One of the objectives of section 152 of the Act is to ensure the finality of assessments by precisely setting out the circumstances in which a reassessment can be issued. To that end, Parliament has established the normal reassessment period, set its length at three years in most cases and established a detailed list of exceptions. The starting point of the normal reassessment period is
“the day of sending of a notice of an original assessment” (paragraph 152(3.1)(a)), not the end of the taxation year or the filing of a tax return.
Having established such a system, Parliament could not have intended for a significant category of assessments not to be subject to any time limit with respect to the making of a reassessment. Yet, the applicant’s argument would lead to such a result. In this respect, the Act does not create different categories of assessments. The expression
“estimated assessment” that I used for convenience is not defined in the Act. Subsection 152(4) applies to all assessments, whether they were issued following the filing of a tax return or not. If Parliament had intended for another rule to apply, it could have said so explicitly. As I will demonstrate below, this is, in fact, what the Quebec legislature did.
This interpretation of subsection 152(4) is consistent with the general rule found in subsection 152(1), which provides that the Minister must examine a taxpayer’s tax return with all due dispatch and assess the tax payable. The general rule must obviously be interpreted in light of the very complex regime put in place by the other subsections of section 152. For example, it has been found that the Minister’s obligation to assess with all due dispatch does not apply to a reassessment: Armstrong v Canada, 2006 FCA 119 at paragraph 8. A fortiori, the Minister’s obligation does not apply when subsection 152(4) prohibits the issuing of a reassessment.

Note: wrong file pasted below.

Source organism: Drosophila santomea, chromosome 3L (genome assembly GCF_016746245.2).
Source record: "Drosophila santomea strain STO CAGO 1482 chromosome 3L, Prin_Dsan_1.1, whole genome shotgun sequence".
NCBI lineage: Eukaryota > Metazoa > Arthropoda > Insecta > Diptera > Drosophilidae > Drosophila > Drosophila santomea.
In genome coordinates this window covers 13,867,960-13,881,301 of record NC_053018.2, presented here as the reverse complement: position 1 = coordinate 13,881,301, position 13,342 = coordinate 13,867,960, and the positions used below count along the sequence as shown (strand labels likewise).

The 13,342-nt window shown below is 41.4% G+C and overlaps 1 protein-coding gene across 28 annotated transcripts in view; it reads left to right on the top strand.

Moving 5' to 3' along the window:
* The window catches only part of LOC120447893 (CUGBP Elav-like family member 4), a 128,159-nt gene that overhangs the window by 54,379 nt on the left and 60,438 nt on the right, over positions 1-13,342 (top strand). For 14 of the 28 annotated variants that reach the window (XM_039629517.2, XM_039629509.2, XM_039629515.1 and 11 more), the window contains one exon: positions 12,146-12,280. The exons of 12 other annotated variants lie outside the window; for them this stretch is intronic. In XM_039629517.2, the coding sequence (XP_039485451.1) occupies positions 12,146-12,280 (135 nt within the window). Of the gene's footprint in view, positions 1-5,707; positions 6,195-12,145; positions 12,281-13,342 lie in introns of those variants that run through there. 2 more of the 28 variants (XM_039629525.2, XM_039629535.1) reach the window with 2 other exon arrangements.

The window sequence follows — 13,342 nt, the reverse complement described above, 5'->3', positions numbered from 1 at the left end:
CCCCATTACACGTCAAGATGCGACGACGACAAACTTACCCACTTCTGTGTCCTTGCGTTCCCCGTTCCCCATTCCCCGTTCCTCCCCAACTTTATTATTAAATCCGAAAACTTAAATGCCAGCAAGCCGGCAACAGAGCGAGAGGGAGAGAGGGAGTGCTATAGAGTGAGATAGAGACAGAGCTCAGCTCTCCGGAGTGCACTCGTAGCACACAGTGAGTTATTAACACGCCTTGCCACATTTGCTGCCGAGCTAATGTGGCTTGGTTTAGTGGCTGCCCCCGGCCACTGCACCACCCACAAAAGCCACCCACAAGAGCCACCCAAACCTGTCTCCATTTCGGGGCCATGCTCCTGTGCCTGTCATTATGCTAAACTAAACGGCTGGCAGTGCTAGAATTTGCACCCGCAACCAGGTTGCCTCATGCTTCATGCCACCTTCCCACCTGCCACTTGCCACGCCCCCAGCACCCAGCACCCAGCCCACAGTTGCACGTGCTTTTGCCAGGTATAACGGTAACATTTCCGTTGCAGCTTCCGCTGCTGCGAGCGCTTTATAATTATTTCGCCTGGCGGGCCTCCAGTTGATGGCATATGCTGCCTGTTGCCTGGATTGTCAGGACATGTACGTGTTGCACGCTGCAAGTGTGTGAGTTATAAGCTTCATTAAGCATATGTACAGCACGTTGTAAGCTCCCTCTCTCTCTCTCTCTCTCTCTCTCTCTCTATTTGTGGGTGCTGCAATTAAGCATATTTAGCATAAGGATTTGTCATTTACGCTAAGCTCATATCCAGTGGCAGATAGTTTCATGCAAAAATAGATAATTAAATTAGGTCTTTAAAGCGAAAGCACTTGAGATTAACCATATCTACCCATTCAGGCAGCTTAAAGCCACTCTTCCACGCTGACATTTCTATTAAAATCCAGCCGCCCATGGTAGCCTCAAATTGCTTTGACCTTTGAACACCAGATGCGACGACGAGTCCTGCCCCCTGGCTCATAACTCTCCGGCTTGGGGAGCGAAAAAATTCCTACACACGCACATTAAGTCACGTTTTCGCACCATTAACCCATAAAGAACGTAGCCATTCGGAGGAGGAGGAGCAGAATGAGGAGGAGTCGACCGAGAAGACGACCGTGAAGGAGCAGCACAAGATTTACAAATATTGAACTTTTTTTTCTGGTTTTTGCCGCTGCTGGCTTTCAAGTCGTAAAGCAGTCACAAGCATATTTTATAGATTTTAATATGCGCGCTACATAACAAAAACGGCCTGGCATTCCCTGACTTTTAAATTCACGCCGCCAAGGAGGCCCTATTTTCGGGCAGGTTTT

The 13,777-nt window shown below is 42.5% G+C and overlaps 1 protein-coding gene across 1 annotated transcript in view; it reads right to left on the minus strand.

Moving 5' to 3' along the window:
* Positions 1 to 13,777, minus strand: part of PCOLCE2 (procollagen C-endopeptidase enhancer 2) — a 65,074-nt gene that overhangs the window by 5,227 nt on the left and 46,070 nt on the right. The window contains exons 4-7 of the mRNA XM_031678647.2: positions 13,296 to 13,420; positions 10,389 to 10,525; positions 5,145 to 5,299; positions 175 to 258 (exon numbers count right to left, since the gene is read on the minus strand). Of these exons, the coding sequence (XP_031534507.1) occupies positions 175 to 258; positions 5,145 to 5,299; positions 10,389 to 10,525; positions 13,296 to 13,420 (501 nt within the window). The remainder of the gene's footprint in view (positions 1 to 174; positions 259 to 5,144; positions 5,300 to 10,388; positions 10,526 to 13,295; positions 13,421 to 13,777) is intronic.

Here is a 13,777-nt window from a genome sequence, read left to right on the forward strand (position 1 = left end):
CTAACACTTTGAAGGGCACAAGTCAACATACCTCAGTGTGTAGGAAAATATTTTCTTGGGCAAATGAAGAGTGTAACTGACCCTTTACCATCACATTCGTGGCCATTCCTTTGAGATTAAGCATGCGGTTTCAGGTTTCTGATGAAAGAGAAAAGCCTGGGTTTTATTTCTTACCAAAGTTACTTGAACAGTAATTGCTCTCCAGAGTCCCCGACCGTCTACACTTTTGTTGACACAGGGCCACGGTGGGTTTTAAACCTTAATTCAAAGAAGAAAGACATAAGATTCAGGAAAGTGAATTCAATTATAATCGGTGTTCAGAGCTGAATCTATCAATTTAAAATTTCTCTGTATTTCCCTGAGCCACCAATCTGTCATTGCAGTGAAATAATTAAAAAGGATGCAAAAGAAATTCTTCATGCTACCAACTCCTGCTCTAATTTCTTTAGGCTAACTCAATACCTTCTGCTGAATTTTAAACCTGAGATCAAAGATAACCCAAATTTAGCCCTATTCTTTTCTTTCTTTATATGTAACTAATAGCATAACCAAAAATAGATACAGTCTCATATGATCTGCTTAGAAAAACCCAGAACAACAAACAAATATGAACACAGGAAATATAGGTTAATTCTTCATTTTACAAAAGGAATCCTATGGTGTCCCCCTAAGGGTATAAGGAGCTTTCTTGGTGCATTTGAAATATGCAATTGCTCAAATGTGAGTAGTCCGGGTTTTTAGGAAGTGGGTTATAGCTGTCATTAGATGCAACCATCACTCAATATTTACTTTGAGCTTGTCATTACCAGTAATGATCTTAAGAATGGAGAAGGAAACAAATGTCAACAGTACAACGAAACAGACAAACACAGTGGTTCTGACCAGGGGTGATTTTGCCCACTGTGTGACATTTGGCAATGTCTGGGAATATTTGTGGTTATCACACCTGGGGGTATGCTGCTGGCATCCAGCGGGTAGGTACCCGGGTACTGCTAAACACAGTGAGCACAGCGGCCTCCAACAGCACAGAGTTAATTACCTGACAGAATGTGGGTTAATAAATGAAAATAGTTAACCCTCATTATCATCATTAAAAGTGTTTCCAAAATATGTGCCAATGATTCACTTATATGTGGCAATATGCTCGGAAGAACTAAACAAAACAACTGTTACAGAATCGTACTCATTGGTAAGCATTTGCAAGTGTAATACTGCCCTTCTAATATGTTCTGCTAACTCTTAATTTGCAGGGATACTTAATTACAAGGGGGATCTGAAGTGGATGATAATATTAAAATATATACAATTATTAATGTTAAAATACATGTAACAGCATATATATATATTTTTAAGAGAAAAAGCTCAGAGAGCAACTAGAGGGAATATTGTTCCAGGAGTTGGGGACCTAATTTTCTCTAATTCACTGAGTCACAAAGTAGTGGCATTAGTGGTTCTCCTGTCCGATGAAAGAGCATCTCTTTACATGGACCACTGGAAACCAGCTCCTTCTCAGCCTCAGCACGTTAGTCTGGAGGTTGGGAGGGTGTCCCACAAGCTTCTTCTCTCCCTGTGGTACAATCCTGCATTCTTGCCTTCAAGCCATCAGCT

Thus, I cannot agree with the applicant’s argument that the normal reassessment period was established exclusively for the benefit of taxpayers. This argument is contrary to the wording of subsection 152(4), which provides that an assessment
“may be made after the taxpayer’s normal reassessment period in respect of the year only if” certain conditions are met, be it on the initiative of the Minister or the taxpayer. In addition, it is clear that the purpose of the normal reassessment period is to ensure the system’s stability by, among other things, prohibiting the taxpayer from seeking a correction to an assessment after a certain number of years, for example, if the taxpayer finds an error in his or her returns for previous years.
As for the applicant’s textual argument, the English version of subsection 152(4) confirms that the phrase
à toute personne qui a produit une déclaration de revenu pour une année d’imposition
” applies only to
donner avis par écrit qu’aucun impôt n’est payable pour l’année
”. The English version reads as follows: